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Machines and Mistakes 1977-1989

1977: The Apple II

Not a mistake.  A brilliant machine hatched from the mind of a quirky genius who knew exactly what he wanted a personal computer to be able to do.  By keeping it all in his head, Steve Wozniak created a synergy of firmware and hardware. No machine in its day did as much with as few ICs—sound, game controllers, expansion slots, color, high-resolution graphics, and lots of memory.  This legendary machine made Apple. Learn more at the Virtual PC Museum.

1980: The Apple III

Apple recognized the II's limitations as a business platform.  No lower case.  No coherent 80 column story.  Limited CPU speed.  No hard disk. But rather than fix them, it kept making IIs the way it always had, and brought out a new machine, the Apple III.  And from 30,000 feet, the new box looked like just the thing to keep the CP/M boxes and the about-to-be-released IBM PC at bay.  It had an 80 column display, and a good keyboard.  It had twice the memory and twice the CPU power of the Apple II.  There was a hard disk option.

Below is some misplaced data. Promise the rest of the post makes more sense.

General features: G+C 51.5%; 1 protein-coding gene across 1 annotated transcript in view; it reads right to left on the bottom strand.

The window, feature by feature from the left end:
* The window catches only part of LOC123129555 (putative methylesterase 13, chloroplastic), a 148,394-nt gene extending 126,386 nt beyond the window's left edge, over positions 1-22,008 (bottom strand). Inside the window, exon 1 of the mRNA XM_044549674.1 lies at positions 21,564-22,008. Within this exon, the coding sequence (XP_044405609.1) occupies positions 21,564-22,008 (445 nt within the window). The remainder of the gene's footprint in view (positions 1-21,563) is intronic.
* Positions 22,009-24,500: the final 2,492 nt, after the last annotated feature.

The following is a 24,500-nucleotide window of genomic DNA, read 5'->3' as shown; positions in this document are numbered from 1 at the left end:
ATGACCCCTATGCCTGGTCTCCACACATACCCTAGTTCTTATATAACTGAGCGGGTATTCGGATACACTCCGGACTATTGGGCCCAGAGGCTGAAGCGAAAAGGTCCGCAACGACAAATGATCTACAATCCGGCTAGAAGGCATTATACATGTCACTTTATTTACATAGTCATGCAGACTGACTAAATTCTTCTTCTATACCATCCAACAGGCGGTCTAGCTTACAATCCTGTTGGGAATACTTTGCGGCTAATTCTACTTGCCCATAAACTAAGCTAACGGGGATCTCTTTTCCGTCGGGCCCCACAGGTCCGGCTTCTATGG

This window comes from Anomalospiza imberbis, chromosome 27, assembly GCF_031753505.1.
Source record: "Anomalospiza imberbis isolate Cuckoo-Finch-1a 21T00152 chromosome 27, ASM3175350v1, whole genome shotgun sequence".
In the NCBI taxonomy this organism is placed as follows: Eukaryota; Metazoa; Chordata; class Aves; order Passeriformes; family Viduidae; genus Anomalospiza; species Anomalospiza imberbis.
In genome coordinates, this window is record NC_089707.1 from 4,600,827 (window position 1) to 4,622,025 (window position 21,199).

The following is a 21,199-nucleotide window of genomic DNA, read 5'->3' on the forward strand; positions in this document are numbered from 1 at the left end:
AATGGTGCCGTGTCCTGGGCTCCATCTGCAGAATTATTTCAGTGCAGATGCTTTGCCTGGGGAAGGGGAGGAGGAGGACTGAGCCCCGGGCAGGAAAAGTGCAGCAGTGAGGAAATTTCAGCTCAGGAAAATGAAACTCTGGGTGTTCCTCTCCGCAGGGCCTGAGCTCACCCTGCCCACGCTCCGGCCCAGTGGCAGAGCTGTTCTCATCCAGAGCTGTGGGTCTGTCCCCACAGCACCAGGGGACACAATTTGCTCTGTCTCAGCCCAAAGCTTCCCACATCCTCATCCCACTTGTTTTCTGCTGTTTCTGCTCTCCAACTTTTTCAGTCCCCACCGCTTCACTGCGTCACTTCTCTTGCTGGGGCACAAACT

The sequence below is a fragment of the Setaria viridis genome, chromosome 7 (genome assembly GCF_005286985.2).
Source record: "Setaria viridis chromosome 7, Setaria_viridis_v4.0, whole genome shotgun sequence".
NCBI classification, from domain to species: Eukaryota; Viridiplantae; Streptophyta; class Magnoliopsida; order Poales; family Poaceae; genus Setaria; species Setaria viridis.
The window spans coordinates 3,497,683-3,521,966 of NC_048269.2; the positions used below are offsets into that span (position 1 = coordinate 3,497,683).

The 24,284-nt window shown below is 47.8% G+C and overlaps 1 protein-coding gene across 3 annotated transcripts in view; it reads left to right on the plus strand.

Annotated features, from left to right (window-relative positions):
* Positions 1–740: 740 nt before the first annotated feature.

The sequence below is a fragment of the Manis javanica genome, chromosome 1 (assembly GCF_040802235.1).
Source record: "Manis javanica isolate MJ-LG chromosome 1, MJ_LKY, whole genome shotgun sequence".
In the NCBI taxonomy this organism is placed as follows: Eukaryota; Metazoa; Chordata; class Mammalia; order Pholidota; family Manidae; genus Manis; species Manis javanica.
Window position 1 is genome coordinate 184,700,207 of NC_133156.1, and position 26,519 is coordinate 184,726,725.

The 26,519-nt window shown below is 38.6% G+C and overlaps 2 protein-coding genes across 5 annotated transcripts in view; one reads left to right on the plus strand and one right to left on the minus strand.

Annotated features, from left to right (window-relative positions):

But...the Apple II's  OS architecture was cryptic and utterly unlike the II's.  Its II emulation didn't support the popular 80 column cards.   Worse, the machine developed a reputation for being unreliable.  The III ran hot and chips unseated themselves and for whatever reason, few were sold. Most of those that were spent their lives in II emulation mode.  With a 40 column display, and no lower case.

As Apple fiddled, market share burned. The IBM PC gained steam.

1983: The Lisa

Beautiful engineering, software and otherwise; a machine ahead of its time—but priced at $10,000, this was no personal computer.  Essentially, born dead.

1984: The Macintosh

What excitement this machine stirred, especially among the True Believers. Apple was back. Look out, world!